Wednesday, November 5, 2014

Turtle Rock in Warwick

A while ago, I saw a reference somewhere (I don't ever remember where now) to a stone turtle "effigy" in Warwick, Orange County, NY.  A little Googling led me to a Facebook page called Mysterious Hudson Valley Stone Sites with some more information.  The implication is that this was artificially carved or shaped.

Having an interest in both geology and local Native American culture, I decided to check it out a couple of weeks ago.  It was relatively easy to find (see below) but not something a casual stroll would necessarily stumble across.

Behold Turtle Rock.


See it?  The protrusion on the left is the head.  Here's a closer view.


Here's a view from the front.


After looking at the rock, I don't believe this was made by Native Americans but actually by good old Mother Nature.  Let's look closer at the "head".


If it was artificially-shaped, it's not very well done and pretty asymmetrical.  The head is clearly defined by several natural fractures in the rock.  See the crack on the right.  The top and left side of the head also follow fractures running through the rock.  There are no obvious tool marks either.

Looking under the "head".


See how the rock is spalling off?  This is a common form of weathering called exfoliation.  Perfectly natural resulting in rounded edges.

Looking at Turtle Rock from the rear.


It looks like any other flat slab of rock.  There are no markings on the top of the rock to delineate a possible shell (which I would expect if it was a carved turtle effigy).  And, looking around, one sees many similar rocks strewn about this hillside.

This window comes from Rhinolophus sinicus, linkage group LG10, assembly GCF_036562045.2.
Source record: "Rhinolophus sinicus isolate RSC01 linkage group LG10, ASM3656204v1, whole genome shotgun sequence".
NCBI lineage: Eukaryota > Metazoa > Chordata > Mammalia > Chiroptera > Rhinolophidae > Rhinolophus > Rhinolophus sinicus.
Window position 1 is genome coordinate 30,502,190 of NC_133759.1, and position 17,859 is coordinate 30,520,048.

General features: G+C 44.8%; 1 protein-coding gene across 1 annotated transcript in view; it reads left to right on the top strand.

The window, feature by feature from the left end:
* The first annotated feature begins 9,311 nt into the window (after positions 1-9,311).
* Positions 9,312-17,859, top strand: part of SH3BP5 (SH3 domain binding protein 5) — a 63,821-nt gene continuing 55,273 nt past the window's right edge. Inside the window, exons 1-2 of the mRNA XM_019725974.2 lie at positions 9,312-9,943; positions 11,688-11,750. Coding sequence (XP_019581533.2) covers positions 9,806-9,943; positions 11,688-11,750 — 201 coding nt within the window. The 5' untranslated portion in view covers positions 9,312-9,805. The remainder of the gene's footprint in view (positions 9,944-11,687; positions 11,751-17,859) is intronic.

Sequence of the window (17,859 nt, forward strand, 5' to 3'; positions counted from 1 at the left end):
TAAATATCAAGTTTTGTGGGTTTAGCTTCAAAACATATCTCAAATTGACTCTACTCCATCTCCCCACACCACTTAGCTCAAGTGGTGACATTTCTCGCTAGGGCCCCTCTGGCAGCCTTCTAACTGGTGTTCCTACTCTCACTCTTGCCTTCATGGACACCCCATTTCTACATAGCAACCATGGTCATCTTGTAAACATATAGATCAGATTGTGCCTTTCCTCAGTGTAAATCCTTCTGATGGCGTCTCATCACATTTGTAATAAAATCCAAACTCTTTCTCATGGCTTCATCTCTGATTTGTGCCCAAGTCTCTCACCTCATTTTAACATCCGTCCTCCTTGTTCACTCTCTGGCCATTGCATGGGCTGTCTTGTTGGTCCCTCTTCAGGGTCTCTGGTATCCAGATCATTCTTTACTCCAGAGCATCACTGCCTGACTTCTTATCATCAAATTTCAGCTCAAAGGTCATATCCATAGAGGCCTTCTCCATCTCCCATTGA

Pieces of weathered out bedrock and glacial erratics.  Nothing special and seen throughout the woodlands of the Hudson Valley.

Now I can't rule out that this rock wasn't seen as a naturally-formed turtle effigy by the Lenape people who once roamed these woods, but there's no evidence I've found to support that.  To this geologist, it simply appears to be a rock that coincidentally looks a bit like a turtle.  Kind of cool but nothing overly unusual.

If you'd like to visit yourself, here are the directions:

About a mile east of Warwick, on State Route 17A, is Warwick County Park.  Follow the park road to the back parking lot next to the baseball field.  There are two ways to go from here.  The easiest, but slightly longer way is to walk back down the road, down the hill, to where it splits.  On your right will be a trail that leads up the hill.  Follow it uphill and it will soon make a hairpin switchback.  A short distance later is the top of a hill.  Look to the left off the path for the turtle.  A slightly shorter, but perhaps harder to find way is to start at the same parking lot but walk between the baseball field and the tree line on the left past a couple of fields until you find a path into the woods on your left (in immediately goes down and up across a ditch-like drainage).  Bear left to follow the path to the above-mentioned switchback and then up the hill.


From the Google Maps satellite view of the park, you can see the parking lot (P) at the end of the road by the baseball field.  The blue line is the longer path and the red is the shorter path (approximated, of course).  The green arrow is the approximate location of the feature.  I'd guess barely 1/4 mile each way on the blue path.